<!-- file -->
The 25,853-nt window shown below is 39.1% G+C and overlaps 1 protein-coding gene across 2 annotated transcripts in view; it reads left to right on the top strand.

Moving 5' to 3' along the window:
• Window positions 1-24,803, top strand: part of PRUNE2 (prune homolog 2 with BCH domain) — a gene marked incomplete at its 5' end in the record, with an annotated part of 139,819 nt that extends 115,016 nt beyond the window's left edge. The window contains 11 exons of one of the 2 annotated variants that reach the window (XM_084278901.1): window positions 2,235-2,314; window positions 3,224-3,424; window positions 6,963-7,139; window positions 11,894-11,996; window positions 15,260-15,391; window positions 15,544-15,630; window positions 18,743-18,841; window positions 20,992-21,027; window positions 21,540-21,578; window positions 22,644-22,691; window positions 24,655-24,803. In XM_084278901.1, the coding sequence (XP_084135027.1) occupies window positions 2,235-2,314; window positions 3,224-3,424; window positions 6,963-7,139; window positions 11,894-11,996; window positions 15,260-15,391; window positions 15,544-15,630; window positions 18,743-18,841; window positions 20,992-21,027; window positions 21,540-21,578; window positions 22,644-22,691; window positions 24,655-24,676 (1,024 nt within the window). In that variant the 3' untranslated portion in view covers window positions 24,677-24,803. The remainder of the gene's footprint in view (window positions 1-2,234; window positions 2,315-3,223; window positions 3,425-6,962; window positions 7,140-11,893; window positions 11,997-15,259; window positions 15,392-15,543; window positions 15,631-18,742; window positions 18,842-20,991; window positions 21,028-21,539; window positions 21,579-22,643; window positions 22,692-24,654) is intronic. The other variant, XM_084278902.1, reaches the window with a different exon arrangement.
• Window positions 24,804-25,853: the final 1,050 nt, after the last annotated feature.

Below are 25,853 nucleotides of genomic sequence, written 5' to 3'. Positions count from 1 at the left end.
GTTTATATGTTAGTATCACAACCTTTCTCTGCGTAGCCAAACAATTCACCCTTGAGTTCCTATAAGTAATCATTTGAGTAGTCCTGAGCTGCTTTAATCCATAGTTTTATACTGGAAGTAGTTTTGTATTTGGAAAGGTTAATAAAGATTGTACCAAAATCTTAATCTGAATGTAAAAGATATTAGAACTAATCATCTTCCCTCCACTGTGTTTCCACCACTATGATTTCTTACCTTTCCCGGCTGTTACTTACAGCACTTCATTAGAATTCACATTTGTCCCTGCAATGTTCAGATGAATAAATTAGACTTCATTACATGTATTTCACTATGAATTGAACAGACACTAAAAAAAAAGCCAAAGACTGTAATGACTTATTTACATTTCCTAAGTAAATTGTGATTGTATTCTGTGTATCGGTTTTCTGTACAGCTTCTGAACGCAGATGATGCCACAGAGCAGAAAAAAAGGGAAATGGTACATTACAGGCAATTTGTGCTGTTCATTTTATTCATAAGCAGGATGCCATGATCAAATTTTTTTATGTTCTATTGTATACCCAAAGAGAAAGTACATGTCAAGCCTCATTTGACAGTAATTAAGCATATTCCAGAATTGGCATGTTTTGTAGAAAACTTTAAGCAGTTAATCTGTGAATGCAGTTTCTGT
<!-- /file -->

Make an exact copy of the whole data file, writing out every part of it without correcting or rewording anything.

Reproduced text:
The 25,853-nt window shown below is 39.1% G+C and overlaps 1 protein-coding gene across 2 annotated transcripts in view; it reads left to right on the top strand.

Moving 5' to 3' along the window:
• Window positions 1-24,803, top strand: part of PRUNE2 (prune homolog 2 with BCH domain) — a gene marked incomplete at its 5' end in the record, with an annotated part of 139,819 nt that extends 115,016 nt beyond the window's left edge. The window contains 11 exons of one of the 2 annotated variants that reach the window (XM_084278901.1): window positions 2,235-2,314; window positions 3,224-3,424; window positions 6,963-7,139; window positions 11,894-11,996; window positions 15,260-15,391; window positions 15,544-15,630; window positions 18,743-18,841; window positions 20,992-21,027; window positions 21,540-21,578; window positions 22,644-22,691; window positions 24,655-24,803. In XM_084278901.1, the coding sequence (XP_084135027.1) occupies window positions 2,235-2,314; window positions 3,224-3,424; window positions 6,963-7,139; window positions 11,894-11,996; window positions 15,260-15,391; window positions 15,544-15,630; window positions 18,743-18,841; window positions 20,992-21,027; window positions 21,540-21,578; window positions 22,644-22,691; window positions 24,655-24,676 (1,024 nt within the window). In that variant the 3' untranslated portion in view covers window positions 24,677-24,803. The remainder of the gene's footprint in view (window positions 1-2,234; window positions 2,315-3,223; window positions 3,425-6,962; window positions 7,140-11,893; window positions 11,997-15,259; window positions 15,392-15,543; window positions 15,631-18,742; window positions 18,842-20,991; window positions 21,028-21,539; window positions 21,579-22,643; window positions 22,692-24,654) is intronic. The other variant, XM_084278902.1, reaches the window with a different exon arrangement.
• Window positions 24,804-25,853: the final 1,050 nt, after the last annotated feature.

Below are 25,853 nucleotides of genomic sequence, written 5' to 3'. Positions count from 1 at the left end.
GTTTATATGTTAGTATCACAACCTTTCTCTGCGTAGCCAAACAATTCACCCTTGAGTTCCTATAAGTAATCATTTGAGTAGTCCTGAGCTGCTTTAATCCATAGTTTTATACTGGAAGTAGTTTTGTATTTGGAAAGGTTAATAAAGATTGTACCAAAATCTTAATCTGAATGTAAAAGATATTAGAACTAATCATCTTCCCTCCACTGTGTTTCCACCACTATGATTTCTTACCTTTCCCGGCTGTTACTTACAGCACTTCATTAGAATTCACATTTGTCCCTGCAATGTTCAGATGAATAAATTAGACTTCATTACATGTATTTCACTATGAATTGAACAGACACTAAAAAAAAAGCCAAAGACTGTAATGACTTATTTACATTTCCTAAGTAAATTGTGATTGTATTCTGTGTATCGGTTTTCTGTACAGCTTCTGAACGCAGATGATGCCACAGAGCAGAAAAAAAGGGAAATGGTACATTACAGGCAATTTGTGCTGTTCATTTTATTCATAAGCAGGATGCCATGATCAAATTTTTTTATGTTCTATTGTATACCCAAAGAGAAAGTACATGTCAAGCCTCATTTGACAGTAATTAAGCATATTCCAGAATTGGCATGTTTTGTAGAAAACTTTAAGCAGTTAATCTGTGAATGCAGTTTCTGT